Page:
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C/2020 F3 (Comet NEOWISE), 13th July 2020

The photos shown on this page are of C/2020 F3 (Comet NEOWISE) and were taken with a bridge digital camera in the early hours of 13th July 2020. Comet NEOWISE was discovered only late last March (on the 27th, 2020) by the NEOWISE space telescope, for which it is colloquially named.

Comets, often described as “dirty snowballs,” are made up of rock, dust, gases, and ice. They orbit the Sun and there are billions of them in the Solar System. However, most of them never pass close to the Earth. Perhaps the most well-known is Halley’s Comet, which can be seen in our skies every 76 years.

On clear nights, comet NEOWISE appeared low in the morning sky (in the UK) just above the north / north-eastern horizon and remained visible to the naked eye throughout most of the month, with its closest approach to Earth (64 million miles) occurring on Thursday 23rd July; still 268 times further away from us than the Moon is.

Whilst planets orbit the Sun in a roughly circular fashion, a comet’s orbit is shaped like a long oval; most of them travel very far into the outer Solar System. They can take anything from several years to many thousands of years to complete one orbit. Although not the case with comet NEOWISE, planet Earth may occasionally pass through the orbits of some comets. Pieces of dust left in their trails sometimes crash into our atmosphere, burning up, resulting in a meteor shower.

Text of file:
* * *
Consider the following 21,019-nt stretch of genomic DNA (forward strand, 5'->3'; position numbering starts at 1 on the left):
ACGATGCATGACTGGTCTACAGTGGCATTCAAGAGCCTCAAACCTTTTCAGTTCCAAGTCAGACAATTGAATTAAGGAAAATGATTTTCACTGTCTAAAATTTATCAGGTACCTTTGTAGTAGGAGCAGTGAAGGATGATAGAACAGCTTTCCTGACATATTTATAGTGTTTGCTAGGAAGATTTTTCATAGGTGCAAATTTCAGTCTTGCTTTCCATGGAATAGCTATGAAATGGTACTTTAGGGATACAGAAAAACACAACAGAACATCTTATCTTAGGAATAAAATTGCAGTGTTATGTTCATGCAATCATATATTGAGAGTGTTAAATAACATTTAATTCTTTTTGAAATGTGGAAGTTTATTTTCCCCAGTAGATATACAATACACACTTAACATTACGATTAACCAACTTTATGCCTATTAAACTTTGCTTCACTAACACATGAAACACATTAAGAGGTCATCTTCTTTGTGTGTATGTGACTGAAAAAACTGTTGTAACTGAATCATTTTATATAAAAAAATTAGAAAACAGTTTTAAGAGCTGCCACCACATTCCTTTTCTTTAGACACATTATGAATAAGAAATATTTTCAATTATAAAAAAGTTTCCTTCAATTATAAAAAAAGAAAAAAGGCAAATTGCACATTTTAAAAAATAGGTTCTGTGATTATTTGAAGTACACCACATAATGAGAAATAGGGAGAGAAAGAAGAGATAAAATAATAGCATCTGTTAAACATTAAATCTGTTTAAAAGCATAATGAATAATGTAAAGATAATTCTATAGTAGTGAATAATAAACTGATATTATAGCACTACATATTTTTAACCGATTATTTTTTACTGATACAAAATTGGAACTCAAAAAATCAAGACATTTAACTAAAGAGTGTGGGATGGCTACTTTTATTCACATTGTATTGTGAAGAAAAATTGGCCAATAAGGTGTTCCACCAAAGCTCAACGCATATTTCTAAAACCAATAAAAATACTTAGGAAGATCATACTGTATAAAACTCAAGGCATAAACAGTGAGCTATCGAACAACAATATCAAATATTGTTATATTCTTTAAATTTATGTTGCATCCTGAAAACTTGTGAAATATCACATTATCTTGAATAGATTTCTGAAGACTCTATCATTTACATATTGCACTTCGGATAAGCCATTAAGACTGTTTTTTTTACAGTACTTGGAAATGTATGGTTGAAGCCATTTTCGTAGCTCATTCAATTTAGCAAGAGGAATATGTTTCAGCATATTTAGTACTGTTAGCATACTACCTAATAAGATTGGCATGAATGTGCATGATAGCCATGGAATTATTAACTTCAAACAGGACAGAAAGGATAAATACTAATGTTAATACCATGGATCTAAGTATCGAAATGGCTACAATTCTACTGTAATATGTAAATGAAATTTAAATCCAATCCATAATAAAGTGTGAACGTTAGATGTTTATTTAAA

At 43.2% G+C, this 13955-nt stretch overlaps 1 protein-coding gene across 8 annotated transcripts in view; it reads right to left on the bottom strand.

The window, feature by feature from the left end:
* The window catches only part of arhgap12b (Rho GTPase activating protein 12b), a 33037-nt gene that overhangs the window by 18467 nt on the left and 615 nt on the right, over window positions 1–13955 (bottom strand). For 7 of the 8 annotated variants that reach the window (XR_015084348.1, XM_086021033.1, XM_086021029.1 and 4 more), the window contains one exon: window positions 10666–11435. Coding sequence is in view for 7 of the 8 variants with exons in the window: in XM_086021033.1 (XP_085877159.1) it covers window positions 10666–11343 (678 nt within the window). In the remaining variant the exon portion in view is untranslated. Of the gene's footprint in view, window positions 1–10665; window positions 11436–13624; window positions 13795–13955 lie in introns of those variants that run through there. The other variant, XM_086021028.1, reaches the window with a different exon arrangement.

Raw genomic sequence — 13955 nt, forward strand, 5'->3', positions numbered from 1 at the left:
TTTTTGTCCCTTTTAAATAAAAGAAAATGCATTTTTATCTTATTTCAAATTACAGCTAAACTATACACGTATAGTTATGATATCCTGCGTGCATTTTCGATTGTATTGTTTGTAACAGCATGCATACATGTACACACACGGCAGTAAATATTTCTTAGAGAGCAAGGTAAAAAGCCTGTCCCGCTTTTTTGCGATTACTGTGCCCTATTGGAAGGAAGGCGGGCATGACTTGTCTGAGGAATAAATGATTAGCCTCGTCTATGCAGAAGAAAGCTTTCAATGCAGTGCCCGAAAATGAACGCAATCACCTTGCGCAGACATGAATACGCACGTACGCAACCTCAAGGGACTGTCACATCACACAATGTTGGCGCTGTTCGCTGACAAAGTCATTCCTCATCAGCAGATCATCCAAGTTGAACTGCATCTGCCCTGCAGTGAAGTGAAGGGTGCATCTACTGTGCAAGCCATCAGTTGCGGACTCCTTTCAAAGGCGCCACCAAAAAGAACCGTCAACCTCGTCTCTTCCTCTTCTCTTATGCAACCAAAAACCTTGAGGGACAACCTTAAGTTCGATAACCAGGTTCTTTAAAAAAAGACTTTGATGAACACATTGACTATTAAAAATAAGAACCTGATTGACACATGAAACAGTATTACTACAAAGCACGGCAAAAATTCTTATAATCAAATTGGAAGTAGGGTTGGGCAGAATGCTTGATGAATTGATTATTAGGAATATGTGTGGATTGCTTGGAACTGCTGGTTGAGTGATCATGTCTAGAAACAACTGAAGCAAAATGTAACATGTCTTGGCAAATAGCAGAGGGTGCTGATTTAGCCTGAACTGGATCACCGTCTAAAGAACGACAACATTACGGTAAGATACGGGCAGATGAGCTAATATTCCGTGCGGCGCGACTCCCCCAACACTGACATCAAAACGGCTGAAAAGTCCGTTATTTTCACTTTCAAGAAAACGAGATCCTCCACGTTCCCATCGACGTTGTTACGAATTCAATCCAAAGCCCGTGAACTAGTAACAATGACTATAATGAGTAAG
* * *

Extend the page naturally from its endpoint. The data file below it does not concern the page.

Comet NEOWISE took approximately 4,500 years for its last orbit around the Sun, travelling out to the far reaches of the Solar System. Put another way, it was last in our “neighbourhood” about the time all three Pyramids of Giza in Egypt would have just been completed. So, a unique opportunity to photograph this newly-discovered celestial object.

As comets come close to the Sun and heat up, material becomes detached and a long tail of gas and dust forms. Some comets fall apart completely, although Comet NEOWISE survived its nearest encounter with the Sun on July 3rd 2020 and is now heading off for its next orbit, which is calculated to be slower; it should return to our neighbourhood again in some 6,766 years’ time.

Reference and Further Information

1. Wikipedia article Here

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